Sandra Unger, Executive Director and Pastor, began The Lift because she saw the need for a community that would invest in at-risk youth so that they could become self-sustaining, productive, caring adults. The Lift builds trust and teaches kids and young adults that they have the power to tell their own stories: they can rise out of whatever place they find themselves, they can change the narratives in their heads that often prevent success, and they can be a part of a larger story of change in their community. What a beautiful picture of Christ-like love!

There are four programs that The Lift offers to support young people. Two programs focus on problem-solving skills as well as social and emotional intelligence: Power Up for elementary students and Level Up for high school students. Then young people in the program can participate in Show Up at the Plaza: the on the job, practical, hands-on application of what they’ve learned at The Lift so far. The last program, Change Up, is where young adults can re-invest: currently one of their staff members used to be a kid in their program.

What we’ve built at the Plaza is so unique and so impactful because you know what it says to our community? It says we are Jesus followers who show up and listen. We think creatively and we’re always looking for ways to restore dignity to all people. Because we believe that every person is immeasurably loved by God, we will help support young people looking for good jobs. But that’s not all – development and growth is a main part of the story too. In talking to Mike and Sandra and other Plaza volunteers, it’s clear they’ve seen the transforming work the Spirit is doing in these precious lives.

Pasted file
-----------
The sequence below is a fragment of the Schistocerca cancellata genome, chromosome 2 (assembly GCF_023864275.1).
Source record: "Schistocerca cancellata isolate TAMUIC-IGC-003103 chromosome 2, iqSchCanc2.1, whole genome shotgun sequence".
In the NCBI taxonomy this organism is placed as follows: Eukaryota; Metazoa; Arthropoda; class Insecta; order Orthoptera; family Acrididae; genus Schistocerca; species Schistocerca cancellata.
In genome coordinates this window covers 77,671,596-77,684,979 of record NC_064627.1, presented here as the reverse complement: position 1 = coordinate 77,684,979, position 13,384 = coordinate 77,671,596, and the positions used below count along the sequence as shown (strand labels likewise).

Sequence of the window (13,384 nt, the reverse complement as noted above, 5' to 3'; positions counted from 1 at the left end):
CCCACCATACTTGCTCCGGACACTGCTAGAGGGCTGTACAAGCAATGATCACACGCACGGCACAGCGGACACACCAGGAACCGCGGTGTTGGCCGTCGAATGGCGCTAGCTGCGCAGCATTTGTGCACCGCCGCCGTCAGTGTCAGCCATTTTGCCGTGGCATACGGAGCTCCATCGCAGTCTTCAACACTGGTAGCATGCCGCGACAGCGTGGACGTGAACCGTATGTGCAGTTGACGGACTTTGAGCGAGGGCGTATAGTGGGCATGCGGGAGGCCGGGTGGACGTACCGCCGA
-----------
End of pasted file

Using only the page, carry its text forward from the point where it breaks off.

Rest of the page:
As a mother, when I think about where I want to spend my entertainment dollars this summer I want to go to places like the Plaza. I want to introduce my teenage son (who is thinking about finding his first job in a couple of years) to the young people in the program as he’s buying a movie ticket or ordering his favorite candy. I want him to have an imagination for what his first job experience can look like and most of all, I want him to see that the local church cares about meeting the felt needs of our community: both young people who need support and families looking for a fun way to connect together that’s not going to break the bank. I want him to have a vision for his first job: one that shapes his work ethic, yes, but my prayer is that as we patronize the Plaza and he sees the good work Woodland is doing in partnership with The Lift, that God will use it to spark my son’s imagination and help him realize that when he works he can work for the glory of God, he can do good with his paycheck, and when possible, he should re-invest in others for the sake of the Kingdom.

One thought on “Peacemaking at the Plaza

  1. Patty Peters says:

    Osheta really nailed it on the most excellent program I’ve been privileged to be a part of in helping with through Power Up.

    Also my husband and I were tickled pink in knowing that we could do cheap date nights at the Plaza Theater while young people were honing their skills while serving in this venue..and we could personally thank them each time for their good work.

    A shout out to Sandra Unger and her dedication to this amazing non profit and the exemplary staff ( Connor and other ) including volunteers who help show Jesus’ Kingdom love to St Paul’s East Side.
    Thank you doesn’t say enough.